Last year, Bradley County citizens caught wind of a new initiative starting at the Bradley County Sheriff’s Office. It was a simple idea, and one that seems to be working. Known as the Deadbeats Hall of Shame, Sheriff Tim Gobble’s brainchild brings attention to the incredible amount of child support some parents are owed but never receive. Essentially, the Hall of Shame serves as a Most Wanted for individuals who for one reason or another fall behind on child support.
Currently, the lowest amount owed by a deadbeat parent is nearly $10,000, owed by Charles Edward Brown. While these individuals are breaking the law, they aren’t always criminals.
“I don’t think it’s malicious,” explained Susanne Wisdom, owner of Supervised Visitation. For a few years, Wisdom assisted Judge Carrell Van Deacon and later worked with Judge Daniel Swafford through Supervised Visitation. She recently became the owner of Supervised Visitation when it lost funding and became a private company. “They’re so off track they don’t think they can afford it,” Wisdom said of parents who don’t pay child support. “They don’t know how to budget.”
A Multi-Faceted Problem
A few months ago, Christy Spurgeon, mother of three, went to Child Support Services to have child support garnished from her ex-husband’s wages. She said she was given the runaround and was finally told to get a lawyer.
According to court documents, Spurgeon was owed $9,600 in back child support when she filed suit against her ex-husband. The complaint also states that Spurgeon’s ex owes substantial amounts for their children’s medical bills, phone bills and other expenses. Before going to court, Spurgeon’s lawyer said the case was cut-and-dry.
Spurgeon wanted $800 a month of child support garnished from her husband’s wages, but had no fortune in court. As a result, she works 14 hours a day as a massage therapist – with a broken wrist.
“I don’t have a choice,” Spurgeon said. “I’m not getting any help. I’m sinking.”
Spurgeon is not alone. According to BradleySheriff.com, Bradley County residents owe more than $700,000 in delinquent child support payments.
Count ‘Em Up
When calculating child support, a number of factors are considered. Income of both parents, child-related expenses due to work and whether the non-custodial parent pays child support for children from other relationships are just a few of them. But a calculator never has the final word.
“Usually [the parents] make an agreement,” Wisdom said. “If the parties don’t agree on it, the court will deem the amount.”
In Spurgeon’s case, the $800 of child support and $200 of arrearage she is supposed to receive each month is decent. Why has Spurgeon remained empty handed? Depends on who answers the questions. Regardless of the reason, Spurgeon is finally willing to take the next step if necessary.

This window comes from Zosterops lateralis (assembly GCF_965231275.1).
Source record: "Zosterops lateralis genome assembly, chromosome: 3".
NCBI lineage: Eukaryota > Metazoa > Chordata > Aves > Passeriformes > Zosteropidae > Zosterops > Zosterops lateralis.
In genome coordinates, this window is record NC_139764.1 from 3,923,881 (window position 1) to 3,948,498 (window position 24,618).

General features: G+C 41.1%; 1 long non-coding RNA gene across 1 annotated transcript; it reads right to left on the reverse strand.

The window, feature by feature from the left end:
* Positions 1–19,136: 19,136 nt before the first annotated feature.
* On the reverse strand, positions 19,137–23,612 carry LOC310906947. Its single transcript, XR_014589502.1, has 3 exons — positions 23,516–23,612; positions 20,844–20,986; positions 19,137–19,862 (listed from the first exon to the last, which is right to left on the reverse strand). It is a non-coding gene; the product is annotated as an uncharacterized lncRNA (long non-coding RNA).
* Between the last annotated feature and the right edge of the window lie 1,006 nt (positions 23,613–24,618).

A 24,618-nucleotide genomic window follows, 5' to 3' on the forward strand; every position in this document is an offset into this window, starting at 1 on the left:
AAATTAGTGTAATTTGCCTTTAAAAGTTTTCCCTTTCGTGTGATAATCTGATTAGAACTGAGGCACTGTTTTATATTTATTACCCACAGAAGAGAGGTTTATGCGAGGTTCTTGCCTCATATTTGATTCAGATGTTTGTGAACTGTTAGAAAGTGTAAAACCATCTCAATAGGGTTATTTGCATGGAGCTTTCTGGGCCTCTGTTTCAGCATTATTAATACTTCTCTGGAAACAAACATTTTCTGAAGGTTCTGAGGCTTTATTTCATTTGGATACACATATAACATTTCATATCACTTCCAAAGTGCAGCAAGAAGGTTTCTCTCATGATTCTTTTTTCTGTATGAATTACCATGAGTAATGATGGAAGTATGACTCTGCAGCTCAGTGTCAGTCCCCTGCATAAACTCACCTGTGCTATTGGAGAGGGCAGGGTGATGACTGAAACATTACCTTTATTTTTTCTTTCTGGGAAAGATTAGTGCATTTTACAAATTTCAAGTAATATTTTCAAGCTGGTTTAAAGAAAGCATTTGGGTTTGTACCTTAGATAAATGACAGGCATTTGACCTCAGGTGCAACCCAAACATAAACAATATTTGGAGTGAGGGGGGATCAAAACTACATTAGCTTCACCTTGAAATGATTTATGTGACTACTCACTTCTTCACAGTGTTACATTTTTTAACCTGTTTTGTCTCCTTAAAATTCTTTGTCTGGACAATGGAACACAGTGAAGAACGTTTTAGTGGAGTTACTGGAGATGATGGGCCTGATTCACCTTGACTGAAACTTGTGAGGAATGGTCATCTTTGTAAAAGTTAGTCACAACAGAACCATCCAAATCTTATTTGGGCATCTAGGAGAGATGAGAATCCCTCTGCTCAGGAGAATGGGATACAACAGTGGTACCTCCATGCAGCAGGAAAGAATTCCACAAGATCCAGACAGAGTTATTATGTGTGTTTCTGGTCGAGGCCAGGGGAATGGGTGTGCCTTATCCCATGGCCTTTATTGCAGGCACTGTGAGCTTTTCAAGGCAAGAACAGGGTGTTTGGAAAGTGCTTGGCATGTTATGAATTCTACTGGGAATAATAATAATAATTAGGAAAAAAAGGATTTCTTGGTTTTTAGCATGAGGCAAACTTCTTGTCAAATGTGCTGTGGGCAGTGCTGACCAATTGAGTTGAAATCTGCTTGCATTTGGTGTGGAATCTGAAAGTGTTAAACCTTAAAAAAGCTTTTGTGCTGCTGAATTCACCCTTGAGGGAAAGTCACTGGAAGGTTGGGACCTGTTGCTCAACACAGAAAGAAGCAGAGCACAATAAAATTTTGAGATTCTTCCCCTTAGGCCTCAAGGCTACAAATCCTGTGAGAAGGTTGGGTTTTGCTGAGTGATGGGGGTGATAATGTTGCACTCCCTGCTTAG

“I didn’t want [my ex-husband to be arrested] for the longest time,” Spurgeon said. “But then I got to the point where I thought one night – one night might shake him up. It would break my heart, but I think one night in [jail would make him] realize he can’t rule me forever. He doesn’t control my life.”
Hall The Exception
In most cases, parents don’t pay child support because they simply don’t have the money. While jail time is a legal consequence, it’s not preferable, as incarceration makes it practically impossible to pay child support. Instead, most judges give warnings and encourage parents to pay whatever they can – even if it is only a portion of what is owed. However, when the amount of child support goes through the roof – a rare event – the Hall of Shame kicks in.
While Sheriff Gobble stated that the program is working well, he declined a more in-depth interview. But the results speak for themselves. Right off the bat, two people listed in the Deadbeats Hall of Shame were brought to justice. Carl D. Howard, who owed over $28,000 in back child support, was arrested. So was Paul Landus Johnson. But how big an impact will the Hall of Shame have on parents who are delinquent with their child support payment?
“It’s hard to say,” Wisdom said. “The ones on that list have so many problems that [paying child support] is not on their radar.”
With little hope of this changing, parents in need of child support should take the advice of those who have been through the process.
“It’s like living death every day,” Spurgeon admitted. “You just want to give up because your family fell apart.”
Instead, Spurgeon suggests going through the state up front and having everything in writing to ensure child support is handled appropriately.
At press time, BN Weekly was unable to contact the legal counsel for Spurgeon’s ex-husband.
Published in Bradley News Weekly.